This compendium of introductory essays invites scholars and clinicians to better understand people of various faiths from around the world. It is intended to correct the tendency among scientists to study religious behavior without accounting for its human dimension. For example: a psychologist describes a religious ceremony in a certain community as a “sociological phenomenon.” Such a technical description is likely to strike members of that community as an attempt by science to explain away their beliefs. This is counterproductive. In order to work effectively and empathetically with people of faith, psychologists should seek an intimate knowledge of how religion operates in the hearts and minds of living, breathing human beings.
With this goal in mind, editors Timothy Sisemore and Joshua Knabb have made one of the world’s major religions the subject of a separate chapter. In addition, they have arranged for each chapter to be written by a psychologist who practices—or is culturally connected with—that religion. This marks the book’s unique contribution to the field: it is the product of people who have lived the world’s religions, not merely studied them. By taking such a respectful approach, the book promotes an appreciation for the ways that religious belief animates, inspires, and instructs its adherents. Moreover, the indigenous point-of-view of these essays will help scholars identify their own biases when researching religious groups, allowing them to produce more accurate and holistic analyses.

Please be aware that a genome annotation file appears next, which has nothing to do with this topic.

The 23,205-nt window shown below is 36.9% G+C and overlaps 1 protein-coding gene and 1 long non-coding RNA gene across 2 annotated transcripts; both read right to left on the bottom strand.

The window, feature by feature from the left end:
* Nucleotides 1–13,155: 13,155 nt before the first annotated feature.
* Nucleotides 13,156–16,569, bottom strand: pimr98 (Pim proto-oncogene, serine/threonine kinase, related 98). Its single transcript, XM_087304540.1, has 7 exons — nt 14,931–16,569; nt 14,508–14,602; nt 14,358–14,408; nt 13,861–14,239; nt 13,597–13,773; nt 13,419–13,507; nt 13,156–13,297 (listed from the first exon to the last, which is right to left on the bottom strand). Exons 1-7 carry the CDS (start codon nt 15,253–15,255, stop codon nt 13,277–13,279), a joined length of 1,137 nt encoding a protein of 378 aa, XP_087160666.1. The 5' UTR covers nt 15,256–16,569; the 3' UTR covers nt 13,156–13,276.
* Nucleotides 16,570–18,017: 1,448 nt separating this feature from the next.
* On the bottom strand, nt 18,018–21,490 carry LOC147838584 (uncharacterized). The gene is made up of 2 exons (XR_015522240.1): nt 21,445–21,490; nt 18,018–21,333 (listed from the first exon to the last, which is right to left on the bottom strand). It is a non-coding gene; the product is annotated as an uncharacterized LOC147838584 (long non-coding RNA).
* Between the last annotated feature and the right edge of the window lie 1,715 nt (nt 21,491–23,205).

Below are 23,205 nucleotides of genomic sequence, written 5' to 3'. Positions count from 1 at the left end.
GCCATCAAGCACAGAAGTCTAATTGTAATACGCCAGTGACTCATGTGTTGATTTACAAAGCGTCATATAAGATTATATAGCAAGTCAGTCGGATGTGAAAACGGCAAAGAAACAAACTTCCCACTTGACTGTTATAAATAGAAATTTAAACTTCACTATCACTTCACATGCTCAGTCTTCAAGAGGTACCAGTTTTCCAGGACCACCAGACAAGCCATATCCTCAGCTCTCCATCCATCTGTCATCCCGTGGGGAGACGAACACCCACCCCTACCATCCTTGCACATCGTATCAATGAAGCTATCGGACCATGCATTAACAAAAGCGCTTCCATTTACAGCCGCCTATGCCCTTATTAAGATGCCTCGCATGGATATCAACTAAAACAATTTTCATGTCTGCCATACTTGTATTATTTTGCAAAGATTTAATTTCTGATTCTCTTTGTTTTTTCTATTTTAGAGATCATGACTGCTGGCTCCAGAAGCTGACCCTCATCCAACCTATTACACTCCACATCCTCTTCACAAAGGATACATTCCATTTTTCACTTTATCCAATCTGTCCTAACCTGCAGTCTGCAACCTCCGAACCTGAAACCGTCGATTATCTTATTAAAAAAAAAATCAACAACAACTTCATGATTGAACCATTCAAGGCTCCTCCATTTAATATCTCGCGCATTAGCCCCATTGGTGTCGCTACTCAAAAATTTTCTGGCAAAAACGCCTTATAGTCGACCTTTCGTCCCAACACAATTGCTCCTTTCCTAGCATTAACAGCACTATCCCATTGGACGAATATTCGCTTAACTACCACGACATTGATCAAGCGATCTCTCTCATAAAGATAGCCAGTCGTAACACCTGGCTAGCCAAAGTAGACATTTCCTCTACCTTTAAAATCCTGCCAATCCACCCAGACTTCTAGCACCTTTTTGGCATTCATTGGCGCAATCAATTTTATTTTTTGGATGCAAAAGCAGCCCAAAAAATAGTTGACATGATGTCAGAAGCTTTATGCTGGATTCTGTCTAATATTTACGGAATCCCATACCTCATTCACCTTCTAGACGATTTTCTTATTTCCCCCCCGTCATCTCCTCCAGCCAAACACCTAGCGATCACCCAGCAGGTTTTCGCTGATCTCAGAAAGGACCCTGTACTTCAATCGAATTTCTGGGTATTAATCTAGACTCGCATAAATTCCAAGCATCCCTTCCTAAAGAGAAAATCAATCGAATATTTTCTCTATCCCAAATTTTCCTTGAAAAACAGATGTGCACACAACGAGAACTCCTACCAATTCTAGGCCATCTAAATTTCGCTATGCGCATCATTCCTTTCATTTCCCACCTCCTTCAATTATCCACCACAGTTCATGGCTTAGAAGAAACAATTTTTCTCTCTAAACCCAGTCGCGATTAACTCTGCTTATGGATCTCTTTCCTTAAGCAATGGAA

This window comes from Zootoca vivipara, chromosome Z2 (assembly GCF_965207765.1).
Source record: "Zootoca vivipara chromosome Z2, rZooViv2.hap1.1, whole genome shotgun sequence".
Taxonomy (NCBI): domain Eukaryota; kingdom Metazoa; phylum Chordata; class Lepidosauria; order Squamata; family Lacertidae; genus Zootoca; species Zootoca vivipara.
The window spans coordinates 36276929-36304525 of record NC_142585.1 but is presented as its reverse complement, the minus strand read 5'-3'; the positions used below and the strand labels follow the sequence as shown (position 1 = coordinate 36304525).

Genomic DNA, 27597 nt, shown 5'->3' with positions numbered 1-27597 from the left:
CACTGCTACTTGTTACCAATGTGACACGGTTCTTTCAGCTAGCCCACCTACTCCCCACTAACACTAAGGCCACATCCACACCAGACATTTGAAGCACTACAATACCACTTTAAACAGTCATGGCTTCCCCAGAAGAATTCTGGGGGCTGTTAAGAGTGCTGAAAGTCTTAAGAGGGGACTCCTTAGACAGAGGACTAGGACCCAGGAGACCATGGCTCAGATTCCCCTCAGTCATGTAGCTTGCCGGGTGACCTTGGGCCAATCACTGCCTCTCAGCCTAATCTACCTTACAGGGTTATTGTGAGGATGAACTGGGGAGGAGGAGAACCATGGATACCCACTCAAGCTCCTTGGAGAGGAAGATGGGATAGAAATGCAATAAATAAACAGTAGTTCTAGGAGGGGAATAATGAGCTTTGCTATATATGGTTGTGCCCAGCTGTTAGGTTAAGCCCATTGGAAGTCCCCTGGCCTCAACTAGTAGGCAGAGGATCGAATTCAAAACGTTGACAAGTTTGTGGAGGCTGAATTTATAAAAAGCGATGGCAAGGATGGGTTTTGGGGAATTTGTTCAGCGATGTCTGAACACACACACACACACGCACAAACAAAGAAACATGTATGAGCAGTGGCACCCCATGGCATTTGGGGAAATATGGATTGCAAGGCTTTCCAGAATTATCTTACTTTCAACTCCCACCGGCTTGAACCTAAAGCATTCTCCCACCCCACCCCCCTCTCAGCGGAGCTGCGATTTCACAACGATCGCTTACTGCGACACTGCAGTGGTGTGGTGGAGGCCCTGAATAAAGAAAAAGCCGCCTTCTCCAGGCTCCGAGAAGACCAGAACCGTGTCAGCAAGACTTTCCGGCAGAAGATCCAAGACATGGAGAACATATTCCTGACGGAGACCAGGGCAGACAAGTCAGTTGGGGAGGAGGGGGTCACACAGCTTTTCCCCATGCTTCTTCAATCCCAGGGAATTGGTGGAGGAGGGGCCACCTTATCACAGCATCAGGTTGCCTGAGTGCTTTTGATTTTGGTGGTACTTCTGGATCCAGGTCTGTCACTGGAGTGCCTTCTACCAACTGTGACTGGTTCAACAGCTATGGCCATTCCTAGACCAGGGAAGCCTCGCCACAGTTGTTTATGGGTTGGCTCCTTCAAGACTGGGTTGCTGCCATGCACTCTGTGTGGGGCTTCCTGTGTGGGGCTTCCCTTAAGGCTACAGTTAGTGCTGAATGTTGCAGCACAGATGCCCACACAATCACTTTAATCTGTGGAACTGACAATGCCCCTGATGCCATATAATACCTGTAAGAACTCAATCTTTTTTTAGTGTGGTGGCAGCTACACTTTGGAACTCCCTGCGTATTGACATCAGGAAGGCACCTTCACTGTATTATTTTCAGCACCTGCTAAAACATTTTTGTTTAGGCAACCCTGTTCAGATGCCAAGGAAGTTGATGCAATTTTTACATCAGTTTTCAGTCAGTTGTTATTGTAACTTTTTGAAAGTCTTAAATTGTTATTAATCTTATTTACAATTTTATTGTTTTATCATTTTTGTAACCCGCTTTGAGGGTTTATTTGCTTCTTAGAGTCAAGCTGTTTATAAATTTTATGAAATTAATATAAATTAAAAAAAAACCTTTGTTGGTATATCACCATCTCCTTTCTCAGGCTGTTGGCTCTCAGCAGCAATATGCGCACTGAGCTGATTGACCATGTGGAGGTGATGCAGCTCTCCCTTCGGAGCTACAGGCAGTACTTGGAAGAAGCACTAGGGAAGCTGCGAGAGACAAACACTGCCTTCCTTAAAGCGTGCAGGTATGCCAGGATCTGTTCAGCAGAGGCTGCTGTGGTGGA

Psychologists understand that religion and spirituality provide meaning and purpose to billions of people around the globe. But the actual experience of these beliefs eludes the grasp of the reductionistic methods of science. With this resource at their side, psychologists in academic and clinical settings will be equipped to understand religious experience from the bottom-up, and honor the beliefs and practices of the people they are trying to help.